College Rankings Also Poorly Capture Social Mobility
To the credit of the US News College Rankings, they recently added “social mobility” as a measure accounting for 5% of the score, but it’s extremely limited in scope. This factor measures graduation rates of Pell Grant recipients (typically the lowest income students on campus), but it doesn’t take into account how many students are from this group. If University A accepts 2 Pell Grant students and both graduate and University B accepts 1,000 Penn Grant students and 900 graduate, US News favors University A over B, yet again.
There are plenty of other factors that go into the ranking, including school resources and graduate indebtedness, but even those can be flawed. All in all, as you can see, the US News ranking is measuring a wide swath of factors and many of them fall apart when subjected to scrutiny, especially if you’re hoping to find the “best” universities.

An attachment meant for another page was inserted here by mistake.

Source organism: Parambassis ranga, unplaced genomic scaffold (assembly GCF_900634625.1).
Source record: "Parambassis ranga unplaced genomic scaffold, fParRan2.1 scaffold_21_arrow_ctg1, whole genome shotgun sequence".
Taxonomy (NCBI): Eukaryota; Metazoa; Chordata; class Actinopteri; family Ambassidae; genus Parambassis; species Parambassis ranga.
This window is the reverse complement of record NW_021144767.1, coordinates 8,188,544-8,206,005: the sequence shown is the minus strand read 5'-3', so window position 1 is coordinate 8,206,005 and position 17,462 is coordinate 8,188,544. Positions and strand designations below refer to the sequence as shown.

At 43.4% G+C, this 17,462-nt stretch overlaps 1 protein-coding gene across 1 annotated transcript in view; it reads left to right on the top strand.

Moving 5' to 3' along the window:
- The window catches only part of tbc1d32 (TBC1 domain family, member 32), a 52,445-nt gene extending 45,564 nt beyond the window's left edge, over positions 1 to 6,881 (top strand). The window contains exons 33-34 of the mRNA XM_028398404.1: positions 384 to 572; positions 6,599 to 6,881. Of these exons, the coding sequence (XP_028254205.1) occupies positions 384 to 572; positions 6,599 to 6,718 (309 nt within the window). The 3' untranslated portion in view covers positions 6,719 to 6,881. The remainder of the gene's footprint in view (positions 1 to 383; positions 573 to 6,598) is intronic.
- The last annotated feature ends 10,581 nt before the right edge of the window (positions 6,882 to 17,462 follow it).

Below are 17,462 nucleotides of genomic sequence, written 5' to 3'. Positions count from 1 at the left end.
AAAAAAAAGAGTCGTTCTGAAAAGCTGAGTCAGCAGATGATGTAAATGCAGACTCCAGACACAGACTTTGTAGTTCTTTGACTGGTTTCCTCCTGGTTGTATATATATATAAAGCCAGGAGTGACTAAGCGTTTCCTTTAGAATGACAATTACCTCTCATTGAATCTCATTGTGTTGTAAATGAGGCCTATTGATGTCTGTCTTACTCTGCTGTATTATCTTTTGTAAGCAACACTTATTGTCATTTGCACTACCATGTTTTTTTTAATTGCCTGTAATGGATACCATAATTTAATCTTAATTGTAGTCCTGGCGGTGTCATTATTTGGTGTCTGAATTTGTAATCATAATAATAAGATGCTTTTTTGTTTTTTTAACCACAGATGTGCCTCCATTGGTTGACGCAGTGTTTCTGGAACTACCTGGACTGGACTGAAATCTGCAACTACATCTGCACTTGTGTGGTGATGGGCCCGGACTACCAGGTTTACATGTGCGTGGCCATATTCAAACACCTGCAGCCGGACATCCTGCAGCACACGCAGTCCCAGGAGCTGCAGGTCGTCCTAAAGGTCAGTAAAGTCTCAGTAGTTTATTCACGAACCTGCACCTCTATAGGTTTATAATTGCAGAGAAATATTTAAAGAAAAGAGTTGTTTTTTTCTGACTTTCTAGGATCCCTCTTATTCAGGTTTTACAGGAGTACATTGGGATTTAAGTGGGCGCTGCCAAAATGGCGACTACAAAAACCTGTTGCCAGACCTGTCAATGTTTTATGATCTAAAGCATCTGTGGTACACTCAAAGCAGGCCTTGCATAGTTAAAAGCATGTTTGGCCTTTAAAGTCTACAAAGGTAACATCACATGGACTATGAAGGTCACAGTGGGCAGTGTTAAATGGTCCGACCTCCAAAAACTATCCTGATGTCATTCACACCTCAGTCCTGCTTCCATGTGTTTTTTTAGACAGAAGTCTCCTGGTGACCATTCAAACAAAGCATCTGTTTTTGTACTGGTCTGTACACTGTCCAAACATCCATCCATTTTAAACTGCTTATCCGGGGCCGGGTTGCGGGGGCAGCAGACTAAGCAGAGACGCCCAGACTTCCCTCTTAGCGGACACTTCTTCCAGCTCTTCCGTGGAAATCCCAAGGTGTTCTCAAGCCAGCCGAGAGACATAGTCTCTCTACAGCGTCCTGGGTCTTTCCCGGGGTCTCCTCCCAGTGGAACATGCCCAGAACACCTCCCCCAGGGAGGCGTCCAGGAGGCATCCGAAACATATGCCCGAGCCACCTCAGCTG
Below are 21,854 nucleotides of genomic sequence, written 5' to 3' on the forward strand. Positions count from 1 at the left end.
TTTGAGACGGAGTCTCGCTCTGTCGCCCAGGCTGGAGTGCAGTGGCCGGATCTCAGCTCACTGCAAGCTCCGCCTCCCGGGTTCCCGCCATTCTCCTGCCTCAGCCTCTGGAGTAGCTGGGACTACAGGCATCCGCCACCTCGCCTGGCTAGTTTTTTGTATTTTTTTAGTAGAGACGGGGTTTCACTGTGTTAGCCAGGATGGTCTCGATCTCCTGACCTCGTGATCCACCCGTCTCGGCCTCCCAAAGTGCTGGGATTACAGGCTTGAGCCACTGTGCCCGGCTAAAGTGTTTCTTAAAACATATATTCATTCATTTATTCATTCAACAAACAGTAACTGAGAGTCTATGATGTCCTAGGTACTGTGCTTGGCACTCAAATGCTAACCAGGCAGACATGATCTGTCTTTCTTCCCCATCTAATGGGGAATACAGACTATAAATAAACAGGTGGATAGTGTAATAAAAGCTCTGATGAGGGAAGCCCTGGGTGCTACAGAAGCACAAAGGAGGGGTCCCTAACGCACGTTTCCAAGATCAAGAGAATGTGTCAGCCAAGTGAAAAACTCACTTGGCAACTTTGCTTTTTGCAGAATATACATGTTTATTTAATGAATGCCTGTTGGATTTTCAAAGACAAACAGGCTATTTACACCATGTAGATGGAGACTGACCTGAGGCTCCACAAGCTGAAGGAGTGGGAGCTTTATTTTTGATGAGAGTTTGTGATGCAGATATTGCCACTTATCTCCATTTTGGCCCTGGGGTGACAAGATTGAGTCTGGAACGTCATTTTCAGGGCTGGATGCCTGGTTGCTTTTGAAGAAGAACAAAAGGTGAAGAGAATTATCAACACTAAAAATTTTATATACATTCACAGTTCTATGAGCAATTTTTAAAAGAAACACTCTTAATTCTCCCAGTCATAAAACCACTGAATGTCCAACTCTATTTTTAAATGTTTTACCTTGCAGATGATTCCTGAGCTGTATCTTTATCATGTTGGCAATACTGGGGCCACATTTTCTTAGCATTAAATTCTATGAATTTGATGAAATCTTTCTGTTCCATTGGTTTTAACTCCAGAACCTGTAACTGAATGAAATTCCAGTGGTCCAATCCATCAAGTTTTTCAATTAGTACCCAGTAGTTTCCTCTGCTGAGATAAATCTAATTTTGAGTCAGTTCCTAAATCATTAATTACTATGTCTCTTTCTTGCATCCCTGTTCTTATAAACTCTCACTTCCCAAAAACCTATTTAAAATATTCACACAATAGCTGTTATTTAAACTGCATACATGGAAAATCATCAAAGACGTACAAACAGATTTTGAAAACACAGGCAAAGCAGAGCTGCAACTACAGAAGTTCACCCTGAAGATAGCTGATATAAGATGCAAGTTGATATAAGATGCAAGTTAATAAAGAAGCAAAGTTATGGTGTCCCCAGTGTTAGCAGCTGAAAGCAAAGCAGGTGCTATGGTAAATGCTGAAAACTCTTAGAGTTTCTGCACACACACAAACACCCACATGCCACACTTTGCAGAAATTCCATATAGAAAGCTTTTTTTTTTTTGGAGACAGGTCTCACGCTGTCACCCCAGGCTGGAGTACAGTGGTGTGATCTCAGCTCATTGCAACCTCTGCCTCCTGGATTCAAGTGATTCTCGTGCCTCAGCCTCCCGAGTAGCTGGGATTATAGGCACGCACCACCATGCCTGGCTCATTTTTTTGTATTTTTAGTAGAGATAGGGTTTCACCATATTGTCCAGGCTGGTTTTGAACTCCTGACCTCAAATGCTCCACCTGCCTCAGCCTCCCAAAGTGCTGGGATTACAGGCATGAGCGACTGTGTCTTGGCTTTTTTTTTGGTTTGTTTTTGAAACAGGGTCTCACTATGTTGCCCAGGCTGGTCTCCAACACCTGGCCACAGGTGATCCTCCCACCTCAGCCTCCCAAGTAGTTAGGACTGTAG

Okay, so how should I use this information as a student or parent?
We know the US News College Rankings are always going to be important to our students and their families. To answer the question, do college rankings matter? It depends. Employers can care about them. This is especially true for students who are located internationally, where brand recognition becomes all the more vital. So that’s exactly how we recommend thinking about rankings: as one factor of many (including base starting salary, salary 10 years after graduation, and more) as you think about employment outcomes of the school. Most crucially, you should stop conflating the US News Best National Universities rankings with the actual educational quality of a school.
The Best College Ranking Site
So how can you judge educational quality? Nothing beats doing a deep dive into each individual college’s departments, course offerings, and professors to figure out the best fit for you. But if you do feel you need the kind of “objectivity” that rankings offer, we have two recommendations.